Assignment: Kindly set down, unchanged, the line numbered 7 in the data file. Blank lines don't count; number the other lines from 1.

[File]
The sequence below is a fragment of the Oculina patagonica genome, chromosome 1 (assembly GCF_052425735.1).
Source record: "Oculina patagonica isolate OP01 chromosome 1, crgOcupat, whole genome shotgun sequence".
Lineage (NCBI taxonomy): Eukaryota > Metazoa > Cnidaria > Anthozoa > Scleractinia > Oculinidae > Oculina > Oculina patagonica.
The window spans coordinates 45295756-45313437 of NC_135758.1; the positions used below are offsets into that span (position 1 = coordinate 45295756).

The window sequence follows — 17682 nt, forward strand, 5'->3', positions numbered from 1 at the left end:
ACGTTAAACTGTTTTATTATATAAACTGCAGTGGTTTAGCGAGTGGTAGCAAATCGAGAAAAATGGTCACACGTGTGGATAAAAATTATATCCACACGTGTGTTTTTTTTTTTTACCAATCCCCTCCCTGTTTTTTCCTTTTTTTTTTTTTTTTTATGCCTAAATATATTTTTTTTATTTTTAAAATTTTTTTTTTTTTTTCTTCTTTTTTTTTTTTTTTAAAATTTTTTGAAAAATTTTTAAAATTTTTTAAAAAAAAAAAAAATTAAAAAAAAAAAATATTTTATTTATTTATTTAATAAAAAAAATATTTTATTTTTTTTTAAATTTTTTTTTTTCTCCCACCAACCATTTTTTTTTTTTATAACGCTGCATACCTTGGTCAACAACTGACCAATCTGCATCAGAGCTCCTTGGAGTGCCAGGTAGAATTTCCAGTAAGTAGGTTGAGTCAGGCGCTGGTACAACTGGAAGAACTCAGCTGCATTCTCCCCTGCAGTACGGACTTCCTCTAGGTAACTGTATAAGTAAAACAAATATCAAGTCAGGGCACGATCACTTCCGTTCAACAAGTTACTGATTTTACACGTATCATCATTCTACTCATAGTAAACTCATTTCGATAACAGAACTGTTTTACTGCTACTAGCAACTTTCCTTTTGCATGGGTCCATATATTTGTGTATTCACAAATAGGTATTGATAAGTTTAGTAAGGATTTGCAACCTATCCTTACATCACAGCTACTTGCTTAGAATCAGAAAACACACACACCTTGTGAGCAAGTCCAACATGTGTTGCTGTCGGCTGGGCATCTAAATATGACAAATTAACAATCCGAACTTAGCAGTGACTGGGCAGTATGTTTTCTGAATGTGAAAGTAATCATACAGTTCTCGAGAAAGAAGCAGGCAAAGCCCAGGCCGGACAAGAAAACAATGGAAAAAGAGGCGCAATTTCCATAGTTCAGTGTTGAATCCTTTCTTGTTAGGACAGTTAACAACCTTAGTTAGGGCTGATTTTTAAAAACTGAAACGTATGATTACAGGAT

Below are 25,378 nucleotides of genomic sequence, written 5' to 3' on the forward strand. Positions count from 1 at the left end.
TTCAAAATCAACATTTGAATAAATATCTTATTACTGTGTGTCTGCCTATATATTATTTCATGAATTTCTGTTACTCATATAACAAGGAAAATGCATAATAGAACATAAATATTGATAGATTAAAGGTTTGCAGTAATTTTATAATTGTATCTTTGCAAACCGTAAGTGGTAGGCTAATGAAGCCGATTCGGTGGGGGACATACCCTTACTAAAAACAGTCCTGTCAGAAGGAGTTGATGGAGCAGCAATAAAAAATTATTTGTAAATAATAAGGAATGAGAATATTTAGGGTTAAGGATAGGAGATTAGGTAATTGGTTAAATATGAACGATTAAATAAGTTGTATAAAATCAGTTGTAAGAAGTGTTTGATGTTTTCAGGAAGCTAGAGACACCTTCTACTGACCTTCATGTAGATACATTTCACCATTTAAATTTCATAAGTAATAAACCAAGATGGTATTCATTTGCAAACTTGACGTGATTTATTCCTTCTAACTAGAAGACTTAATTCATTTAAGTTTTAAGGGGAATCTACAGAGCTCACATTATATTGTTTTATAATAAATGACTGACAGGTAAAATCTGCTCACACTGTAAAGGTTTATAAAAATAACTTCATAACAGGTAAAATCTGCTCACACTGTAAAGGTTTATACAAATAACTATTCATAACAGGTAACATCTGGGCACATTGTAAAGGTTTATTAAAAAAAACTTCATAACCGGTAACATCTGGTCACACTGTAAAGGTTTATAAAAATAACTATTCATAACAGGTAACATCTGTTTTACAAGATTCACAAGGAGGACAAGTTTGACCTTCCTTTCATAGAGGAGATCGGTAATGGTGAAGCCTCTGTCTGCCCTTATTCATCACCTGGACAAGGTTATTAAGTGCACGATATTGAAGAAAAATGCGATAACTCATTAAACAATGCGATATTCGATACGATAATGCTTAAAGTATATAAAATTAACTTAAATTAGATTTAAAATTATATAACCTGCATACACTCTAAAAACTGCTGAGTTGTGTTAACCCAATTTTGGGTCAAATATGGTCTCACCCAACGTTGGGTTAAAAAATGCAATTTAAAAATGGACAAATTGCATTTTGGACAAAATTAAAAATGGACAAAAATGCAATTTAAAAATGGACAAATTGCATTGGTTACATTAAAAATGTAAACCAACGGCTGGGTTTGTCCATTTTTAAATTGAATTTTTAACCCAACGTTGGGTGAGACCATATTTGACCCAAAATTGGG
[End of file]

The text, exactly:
Below are 25,378 nucleotides of genomic sequence, written 5' to 3' on the forward strand. Positions count from 1 at the left end.